Some departments, it was revealed, have a culture of expectation by other expert faculty that, on the average, the students' grades from a faculty members' course should adhere to a "normal distribution." Anything otherwise would be interpreted as either grade inflation or some other insufficiency on the part of the teacher.

What is interesting about the belief that every classroom "should" represent a normal distribution of performance, is the assumptions embedded in the math of normal distributions: all variation within the population must be random. The normal distribution arises from "common cause" of variation (i.e. randomness or "noise"). What this presumes is that the faculty member is assumed to have no influence whatsoever on the measured performance. In other words, the mean and spread in the performance is sourced in random variation within the population, not in their learning experience--an odd assumption.

Learning from Paulo Freire (Pedagogy of the Oppressed)

Roger recalled the dynamic asserted by Paulo Freire in his book, Pedagogy of the Oppressed. But first, what do we mean by oppression? The primary quality of oppression is that it dehumanizes the oppressed--it displaces their vocation of freedom. Another way of saying this is that it objectifies the human, failing to recognize that they have interests, values, and possess the human need for autonomy (freedom). At this point, you may recognize the parallels between this description of oppression and the factory model of education.  

The means of oppression are taught and handed from one generation to another.  How does this happen? A slave working on a plantation is oppressed by virtue of his role as fungible object and means to someone's profit; his human needs are disregarded.  This same slave becomes the foreman. In a way, he has been "freed" from his oppression as a slave. But now his "freedom" is dependent upon that same system of oppression. Without the slaves, where does that leave him?  So, he is invested in the system of oppression as part of his own freedom. In fact, it is this former slave's experience that the means of freedom is the oppression by which he became a foreman.  Unless something happens to the foreman, he is replicating the system of oppression (to his benefit) and possibly amplifying it.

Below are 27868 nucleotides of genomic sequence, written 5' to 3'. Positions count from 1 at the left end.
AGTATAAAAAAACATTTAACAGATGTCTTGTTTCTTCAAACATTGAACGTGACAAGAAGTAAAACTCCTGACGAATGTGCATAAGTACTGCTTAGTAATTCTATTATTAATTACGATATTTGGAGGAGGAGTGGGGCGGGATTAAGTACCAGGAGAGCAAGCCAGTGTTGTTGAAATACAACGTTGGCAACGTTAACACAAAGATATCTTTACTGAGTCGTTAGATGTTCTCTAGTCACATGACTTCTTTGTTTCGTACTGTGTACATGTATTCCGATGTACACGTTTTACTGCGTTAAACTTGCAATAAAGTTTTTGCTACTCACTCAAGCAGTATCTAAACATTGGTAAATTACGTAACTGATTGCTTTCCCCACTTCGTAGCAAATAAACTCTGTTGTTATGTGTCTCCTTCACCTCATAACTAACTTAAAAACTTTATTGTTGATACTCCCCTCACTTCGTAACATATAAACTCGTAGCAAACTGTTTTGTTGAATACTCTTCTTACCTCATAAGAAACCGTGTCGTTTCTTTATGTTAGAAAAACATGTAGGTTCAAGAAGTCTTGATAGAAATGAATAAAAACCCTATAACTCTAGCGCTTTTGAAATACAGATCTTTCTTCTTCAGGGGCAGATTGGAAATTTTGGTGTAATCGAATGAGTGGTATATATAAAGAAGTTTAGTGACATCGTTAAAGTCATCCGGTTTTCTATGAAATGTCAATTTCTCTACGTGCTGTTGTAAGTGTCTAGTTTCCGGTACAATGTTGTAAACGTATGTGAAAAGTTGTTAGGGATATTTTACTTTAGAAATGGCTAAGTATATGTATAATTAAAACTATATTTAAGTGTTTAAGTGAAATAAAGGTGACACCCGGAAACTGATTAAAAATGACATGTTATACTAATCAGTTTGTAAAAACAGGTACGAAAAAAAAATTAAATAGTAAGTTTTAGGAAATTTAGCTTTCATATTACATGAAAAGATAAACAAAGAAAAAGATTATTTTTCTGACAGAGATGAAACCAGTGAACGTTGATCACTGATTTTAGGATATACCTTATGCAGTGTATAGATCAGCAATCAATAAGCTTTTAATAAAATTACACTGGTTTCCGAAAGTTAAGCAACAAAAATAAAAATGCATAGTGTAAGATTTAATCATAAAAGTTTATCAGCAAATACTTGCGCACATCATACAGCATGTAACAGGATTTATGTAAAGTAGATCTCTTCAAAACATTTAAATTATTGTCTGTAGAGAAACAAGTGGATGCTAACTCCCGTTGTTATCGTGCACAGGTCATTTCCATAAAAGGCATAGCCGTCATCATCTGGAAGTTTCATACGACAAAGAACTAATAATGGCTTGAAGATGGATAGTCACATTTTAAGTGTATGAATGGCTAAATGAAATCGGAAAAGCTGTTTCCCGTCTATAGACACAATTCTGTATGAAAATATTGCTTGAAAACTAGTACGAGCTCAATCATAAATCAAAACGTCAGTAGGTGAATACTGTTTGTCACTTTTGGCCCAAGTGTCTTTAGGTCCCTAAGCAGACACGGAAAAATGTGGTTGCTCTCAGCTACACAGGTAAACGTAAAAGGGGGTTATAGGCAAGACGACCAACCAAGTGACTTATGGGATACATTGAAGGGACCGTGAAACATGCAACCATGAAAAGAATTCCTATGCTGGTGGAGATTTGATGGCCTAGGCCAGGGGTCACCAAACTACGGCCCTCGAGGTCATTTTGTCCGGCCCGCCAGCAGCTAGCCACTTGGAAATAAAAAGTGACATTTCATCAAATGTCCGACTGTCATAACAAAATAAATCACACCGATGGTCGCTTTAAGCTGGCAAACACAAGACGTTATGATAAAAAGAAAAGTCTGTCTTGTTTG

Can you see the faculty in this? They are in a system of oppression (students/slaves) in which they work hard to create their own freedom--faculty/foreman. Their status of power (faculty/foreman) now relies on that very same system of oppression. 

The oppressive system looks like a state of nature--the way thing are.  To interrupt this system looks like heresy.  

Our inability to function in it usually creates a narrative that there is some inherent flaw in us that prevents us from doing so ("There must be something wrong with me that I can't pass this calculus course.")

What do we do when we see that the oppression is actually enacted, rather than a state of nature? 

Well, there were a number of responses to this question. One person described the five stages of grief, a la Kubler-Ross. This moment of insight, is of course an existential crisis, where one realizes that "things are not as they appear," or worse, "I've been contributing to the very thing that I detest." (As an aside, I confess this latter one happens to me a lot,...alas! )

Roger again reminded us of Freire who says that anything you do, absent a condition of solidarity with the oppressed is "false charity."  

Examples from the faculty vault: Imagine that I am a faculty member who is of course invested in the system of oppression because I derive a great deal of (assumed) respect and power from it. Of course, I have pity on those humans we call students, but am resigned to the fact that my role as oppressor is just the way it is. I make up for this through charisma.  I don't want you to be oppressed, but hey, what can I do? 

In my place of power, I must be genuinely willing to give up something (power? ). What is hard is that as the oppressor, you actually cannot liberate the oppressed through any acts that draw upon the power that you have in your role as the oppressor.  For example, by announcing that everyone gets an "A", you have just reinforced your powerful role, rather than liberating anyone from oppression. 

How do you act authentically in your role as oppressor? 

One process that you might try is this: do nothing. Fast.  Let your non-action allow impulses to arise in yourself so that you can see where you are enacting oppression and interrupt it. 

Often the first response in fasting is to use force (your power) to manipulate.